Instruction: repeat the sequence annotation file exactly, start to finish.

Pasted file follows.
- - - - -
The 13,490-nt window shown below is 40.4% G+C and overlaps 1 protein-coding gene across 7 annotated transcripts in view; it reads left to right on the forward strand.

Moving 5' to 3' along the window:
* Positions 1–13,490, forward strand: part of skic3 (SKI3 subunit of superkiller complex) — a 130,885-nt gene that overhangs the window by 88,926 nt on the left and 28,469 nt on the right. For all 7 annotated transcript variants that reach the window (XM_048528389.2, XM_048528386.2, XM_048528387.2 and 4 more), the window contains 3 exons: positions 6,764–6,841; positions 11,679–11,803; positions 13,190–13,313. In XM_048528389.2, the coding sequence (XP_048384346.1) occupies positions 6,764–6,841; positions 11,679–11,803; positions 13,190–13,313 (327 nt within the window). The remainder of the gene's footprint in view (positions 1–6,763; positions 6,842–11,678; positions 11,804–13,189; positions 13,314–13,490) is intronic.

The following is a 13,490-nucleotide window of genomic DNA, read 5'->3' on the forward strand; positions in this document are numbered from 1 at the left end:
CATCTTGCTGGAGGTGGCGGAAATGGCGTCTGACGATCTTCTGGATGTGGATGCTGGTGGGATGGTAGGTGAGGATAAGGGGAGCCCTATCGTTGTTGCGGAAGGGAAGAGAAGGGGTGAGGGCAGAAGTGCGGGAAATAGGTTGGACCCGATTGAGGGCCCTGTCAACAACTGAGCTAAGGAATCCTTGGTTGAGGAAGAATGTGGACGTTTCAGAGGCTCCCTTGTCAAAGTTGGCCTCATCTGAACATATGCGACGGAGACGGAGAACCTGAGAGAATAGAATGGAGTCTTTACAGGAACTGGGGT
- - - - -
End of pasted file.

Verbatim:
The 13,490-nt window shown below is 40.4% G+C and overlaps 1 protein-coding gene across 7 annotated transcripts in view; it reads left to right on the forward strand.

Moving 5' to 3' along the window:
* Positions 1–13,490, forward strand: part of skic3 (SKI3 subunit of superkiller complex) — a 130,885-nt gene that overhangs the window by 88,926 nt on the left and 28,469 nt on the right. For all 7 annotated transcript variants that reach the window (XM_048528389.2, XM_048528386.2, XM_048528387.2 and 4 more), the window contains 3 exons: positions 6,764–6,841; positions 11,679–11,803; positions 13,190–13,313. In XM_048528389.2, the coding sequence (XP_048384346.1) occupies positions 6,764–6,841; positions 11,679–11,803; positions 13,190–13,313 (327 nt within the window). The remainder of the gene's footprint in view (positions 1–6,763; positions 6,842–11,678; positions 11,804–13,189; positions 13,314–13,490) is intronic.

The following is a 13,490-nucleotide window of genomic DNA, read 5'->3' on the forward strand; positions in this document are numbered from 1 at the left end:
CATCTTGCTGGAGGTGGCGGAAATGGCGTCTGACGATCTTCTGGATGTGGATGCTGGTGGGATGGTAGGTGAGGATAAGGGGAGCCCTATCGTTGTTGCGGAAGGGAAGAGAAGGGGTGAGGGCAGAAGTGCGGGAAATAGGTTGGACCCGATTGAGGGCCCTGTCAACAACTGAGCTAAGGAATCCTTGGTTGAGGAAGAATGTGGACGTTTCAGAGGCTCCCTTGTCAAAGTTGGCCTCATCTGAACATATGCGACGGAGACGGAGAACCTGAGAGAATAGAATGGAGTCTTTACAGGAACTGGGGT